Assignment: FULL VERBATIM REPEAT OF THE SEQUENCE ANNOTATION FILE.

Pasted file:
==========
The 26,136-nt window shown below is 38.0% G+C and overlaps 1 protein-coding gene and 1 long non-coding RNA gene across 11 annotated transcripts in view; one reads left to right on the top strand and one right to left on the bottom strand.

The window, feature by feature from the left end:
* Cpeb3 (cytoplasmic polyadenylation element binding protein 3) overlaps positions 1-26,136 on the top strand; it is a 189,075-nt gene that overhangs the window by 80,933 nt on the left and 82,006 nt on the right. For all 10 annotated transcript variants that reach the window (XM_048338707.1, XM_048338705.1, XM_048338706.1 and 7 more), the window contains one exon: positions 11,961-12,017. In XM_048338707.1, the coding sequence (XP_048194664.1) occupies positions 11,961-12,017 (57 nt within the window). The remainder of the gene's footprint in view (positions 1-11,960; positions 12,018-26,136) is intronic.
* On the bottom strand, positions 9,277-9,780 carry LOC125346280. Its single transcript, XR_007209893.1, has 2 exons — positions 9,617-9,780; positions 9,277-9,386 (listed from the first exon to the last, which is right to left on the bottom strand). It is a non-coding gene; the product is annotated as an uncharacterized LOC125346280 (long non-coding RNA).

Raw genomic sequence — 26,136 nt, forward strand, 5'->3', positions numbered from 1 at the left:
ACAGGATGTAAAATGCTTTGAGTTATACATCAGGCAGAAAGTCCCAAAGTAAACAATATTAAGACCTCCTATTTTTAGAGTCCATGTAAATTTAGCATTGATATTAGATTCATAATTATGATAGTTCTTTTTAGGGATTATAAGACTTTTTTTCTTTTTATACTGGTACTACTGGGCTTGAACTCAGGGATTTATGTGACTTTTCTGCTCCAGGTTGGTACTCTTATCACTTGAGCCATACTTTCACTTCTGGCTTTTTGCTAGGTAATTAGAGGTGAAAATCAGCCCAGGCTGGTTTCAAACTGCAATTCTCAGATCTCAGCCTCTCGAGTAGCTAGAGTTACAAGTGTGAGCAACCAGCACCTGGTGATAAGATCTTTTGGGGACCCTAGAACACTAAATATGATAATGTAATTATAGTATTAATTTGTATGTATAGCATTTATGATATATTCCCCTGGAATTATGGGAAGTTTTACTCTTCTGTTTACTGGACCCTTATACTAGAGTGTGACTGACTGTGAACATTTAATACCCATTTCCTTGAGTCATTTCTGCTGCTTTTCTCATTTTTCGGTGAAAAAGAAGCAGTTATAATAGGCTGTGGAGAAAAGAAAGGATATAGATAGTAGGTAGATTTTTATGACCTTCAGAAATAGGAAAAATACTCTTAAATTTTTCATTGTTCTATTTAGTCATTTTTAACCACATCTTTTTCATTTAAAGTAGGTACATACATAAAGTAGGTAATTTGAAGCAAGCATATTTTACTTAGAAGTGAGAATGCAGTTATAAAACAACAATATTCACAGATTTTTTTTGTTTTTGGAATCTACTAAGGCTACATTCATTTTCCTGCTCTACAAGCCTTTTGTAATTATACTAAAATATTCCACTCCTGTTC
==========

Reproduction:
The 26,136-nt window shown below is 38.0% G+C and overlaps 1 protein-coding gene and 1 long non-coding RNA gene across 11 annotated transcripts in view; one reads left to right on the top strand and one right to left on the bottom strand.

The window, feature by feature from the left end:
* Cpeb3 (cytoplasmic polyadenylation element binding protein 3) overlaps positions 1-26,136 on the top strand; it is a 189,075-nt gene that overhangs the window by 80,933 nt on the left and 82,006 nt on the right. For all 10 annotated transcript variants that reach the window (XM_048338707.1, XM_048338705.1, XM_048338706.1 and 7 more), the window contains one exon: positions 11,961-12,017. In XM_048338707.1, the coding sequence (XP_048194664.1) occupies positions 11,961-12,017 (57 nt within the window). The remainder of the gene's footprint in view (positions 1-11,960; positions 12,018-26,136) is intronic.
* On the bottom strand, positions 9,277-9,780 carry LOC125346280. Its single transcript, XR_007209893.1, has 2 exons — positions 9,617-9,780; positions 9,277-9,386 (listed from the first exon to the last, which is right to left on the bottom strand). It is a non-coding gene; the product is annotated as an uncharacterized LOC125346280 (long non-coding RNA).

Raw genomic sequence — 26,136 nt, forward strand, 5'->3', positions numbered from 1 at the left:
ACAGGATGTAAAATGCTTTGAGTTATACATCAGGCAGAAAGTCCCAAAGTAAACAATATTAAGACCTCCTATTTTTAGAGTCCATGTAAATTTAGCATTGATATTAGATTCATAATTATGATAGTTCTTTTTAGGGATTATAAGACTTTTTTTCTTTTTATACTGGTACTACTGGGCTTGAACTCAGGGATTTATGTGACTTTTCTGCTCCAGGTTGGTACTCTTATCACTTGAGCCATACTTTCACTTCTGGCTTTTTGCTAGGTAATTAGAGGTGAAAATCAGCCCAGGCTGGTTTCAAACTGCAATTCTCAGATCTCAGCCTCTCGAGTAGCTAGAGTTACAAGTGTGAGCAACCAGCACCTGGTGATAAGATCTTTTGGGGACCCTAGAACACTAAATATGATAATGTAATTATAGTATTAATTTGTATGTATAGCATTTATGATATATTCCCCTGGAATTATGGGAAGTTTTACTCTTCTGTTTACTGGACCCTTATACTAGAGTGTGACTGACTGTGAACATTTAATACCCATTTCCTTGAGTCATTTCTGCTGCTTTTCTCATTTTTCGGTGAAAAAGAAGCAGTTATAATAGGCTGTGGAGAAAAGAAAGGATATAGATAGTAGGTAGATTTTTATGACCTTCAGAAATAGGAAAAATACTCTTAAATTTTTCATTGTTCTATTTAGTCATTTTTAACCACATCTTTTTCATTTAAAGTAGGTACATACATAAAGTAGGTAATTTGAAGCAAGCATATTTTACTTAGAAGTGAGAATGCAGTTATAAAACAACAATATTCACAGATTTTTTTTGTTTTTGGAATCTACTAAGGCTACATTCATTTTCCTGCTCTACAAGCCTTTTGTAATTATACTAAAATATTCCACTCCTGTTC